You began to systematically torpedo any chance I would have to building up a real relationship with any of them — and eventually, even meeting anyone, including members of your family I’d already spent quality time with.
I wonder what you could have told your daughter and mother to make them be so hostile to me they wouldn’t even acknowledge my presence or say hi to my face as I was inches away from them at a family function. I wonder how much of it was accurate.
Because the greatest trick an abuser pulls is to hide their behavior to their world, and make everyone else who loves and cares for them never see anything but normalcy.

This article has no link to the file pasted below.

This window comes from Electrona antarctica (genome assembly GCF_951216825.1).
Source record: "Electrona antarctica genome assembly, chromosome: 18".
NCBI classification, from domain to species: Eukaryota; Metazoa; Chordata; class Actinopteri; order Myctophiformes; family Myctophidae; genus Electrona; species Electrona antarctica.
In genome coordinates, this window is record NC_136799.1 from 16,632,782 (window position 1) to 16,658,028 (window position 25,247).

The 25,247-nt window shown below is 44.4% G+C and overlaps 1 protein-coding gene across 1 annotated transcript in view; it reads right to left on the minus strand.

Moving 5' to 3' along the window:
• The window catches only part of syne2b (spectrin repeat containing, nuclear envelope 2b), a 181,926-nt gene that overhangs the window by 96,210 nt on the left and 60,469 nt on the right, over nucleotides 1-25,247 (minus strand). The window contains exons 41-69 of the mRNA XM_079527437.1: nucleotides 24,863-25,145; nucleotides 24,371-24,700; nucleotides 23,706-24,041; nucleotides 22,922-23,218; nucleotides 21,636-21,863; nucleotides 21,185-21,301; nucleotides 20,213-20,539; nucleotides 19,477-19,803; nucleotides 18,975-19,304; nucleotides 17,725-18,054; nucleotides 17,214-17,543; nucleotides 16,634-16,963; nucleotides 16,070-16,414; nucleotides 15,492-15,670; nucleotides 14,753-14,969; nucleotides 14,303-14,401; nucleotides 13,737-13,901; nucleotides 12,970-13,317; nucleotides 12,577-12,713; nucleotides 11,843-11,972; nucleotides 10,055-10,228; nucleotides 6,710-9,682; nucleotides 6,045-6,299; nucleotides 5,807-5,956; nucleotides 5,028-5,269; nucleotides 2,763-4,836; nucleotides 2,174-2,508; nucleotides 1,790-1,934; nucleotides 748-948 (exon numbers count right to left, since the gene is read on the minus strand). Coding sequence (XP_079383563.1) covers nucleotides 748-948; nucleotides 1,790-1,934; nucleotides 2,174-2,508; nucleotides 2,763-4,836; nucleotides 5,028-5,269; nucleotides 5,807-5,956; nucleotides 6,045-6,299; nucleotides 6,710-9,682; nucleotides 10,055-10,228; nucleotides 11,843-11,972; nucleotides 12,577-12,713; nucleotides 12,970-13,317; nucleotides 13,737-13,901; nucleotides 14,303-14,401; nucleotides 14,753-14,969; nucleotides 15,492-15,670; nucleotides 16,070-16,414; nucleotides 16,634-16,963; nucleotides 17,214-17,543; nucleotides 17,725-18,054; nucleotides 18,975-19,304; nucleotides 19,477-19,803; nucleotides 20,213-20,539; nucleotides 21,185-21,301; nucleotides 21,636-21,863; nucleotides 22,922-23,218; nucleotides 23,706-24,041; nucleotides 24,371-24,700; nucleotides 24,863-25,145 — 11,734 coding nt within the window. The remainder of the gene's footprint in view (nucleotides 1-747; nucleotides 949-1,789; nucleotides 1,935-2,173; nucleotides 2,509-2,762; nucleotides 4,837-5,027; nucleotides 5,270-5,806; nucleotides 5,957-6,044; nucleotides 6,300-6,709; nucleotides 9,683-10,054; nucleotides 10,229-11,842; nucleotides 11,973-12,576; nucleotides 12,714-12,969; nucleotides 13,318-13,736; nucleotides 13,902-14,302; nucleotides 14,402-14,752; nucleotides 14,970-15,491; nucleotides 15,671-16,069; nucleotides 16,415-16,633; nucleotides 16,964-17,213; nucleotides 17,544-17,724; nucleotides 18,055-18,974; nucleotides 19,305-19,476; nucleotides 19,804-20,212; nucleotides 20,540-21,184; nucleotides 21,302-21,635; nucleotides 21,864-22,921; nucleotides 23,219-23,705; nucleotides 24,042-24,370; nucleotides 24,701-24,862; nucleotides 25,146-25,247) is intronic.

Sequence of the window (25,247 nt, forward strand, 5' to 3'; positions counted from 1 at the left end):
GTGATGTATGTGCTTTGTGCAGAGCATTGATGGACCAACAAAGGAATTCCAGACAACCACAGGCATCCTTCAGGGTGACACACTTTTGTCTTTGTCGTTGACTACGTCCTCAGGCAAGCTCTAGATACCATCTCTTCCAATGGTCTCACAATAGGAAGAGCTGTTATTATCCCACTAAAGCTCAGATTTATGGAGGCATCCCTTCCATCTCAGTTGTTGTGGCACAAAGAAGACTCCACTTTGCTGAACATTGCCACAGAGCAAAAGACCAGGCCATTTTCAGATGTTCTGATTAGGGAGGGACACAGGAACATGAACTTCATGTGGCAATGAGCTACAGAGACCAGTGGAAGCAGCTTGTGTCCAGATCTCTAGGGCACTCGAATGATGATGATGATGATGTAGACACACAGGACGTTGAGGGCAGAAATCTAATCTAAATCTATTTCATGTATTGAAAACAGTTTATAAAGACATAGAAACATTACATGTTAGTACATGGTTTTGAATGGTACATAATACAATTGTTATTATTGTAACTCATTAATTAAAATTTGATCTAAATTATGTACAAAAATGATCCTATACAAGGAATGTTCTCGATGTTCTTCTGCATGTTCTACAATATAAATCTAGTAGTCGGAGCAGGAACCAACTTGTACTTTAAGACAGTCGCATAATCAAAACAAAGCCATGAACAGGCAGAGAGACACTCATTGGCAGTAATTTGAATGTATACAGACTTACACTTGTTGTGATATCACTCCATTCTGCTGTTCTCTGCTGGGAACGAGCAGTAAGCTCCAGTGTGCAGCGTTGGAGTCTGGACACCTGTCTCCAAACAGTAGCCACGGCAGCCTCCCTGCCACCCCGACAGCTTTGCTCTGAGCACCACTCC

So thanks to those friends who reminded me how not normal this was. Thanks to John’s relatives who supported me and didn’t treat me like a pariah. Thanks to the readers of this blog who said that they went through this and legitimized the fact that abusive behavior did take place.
That support allows for me to take the next step to deal with the hurt I had been dealing with alone, in silence.
Hoping for healing,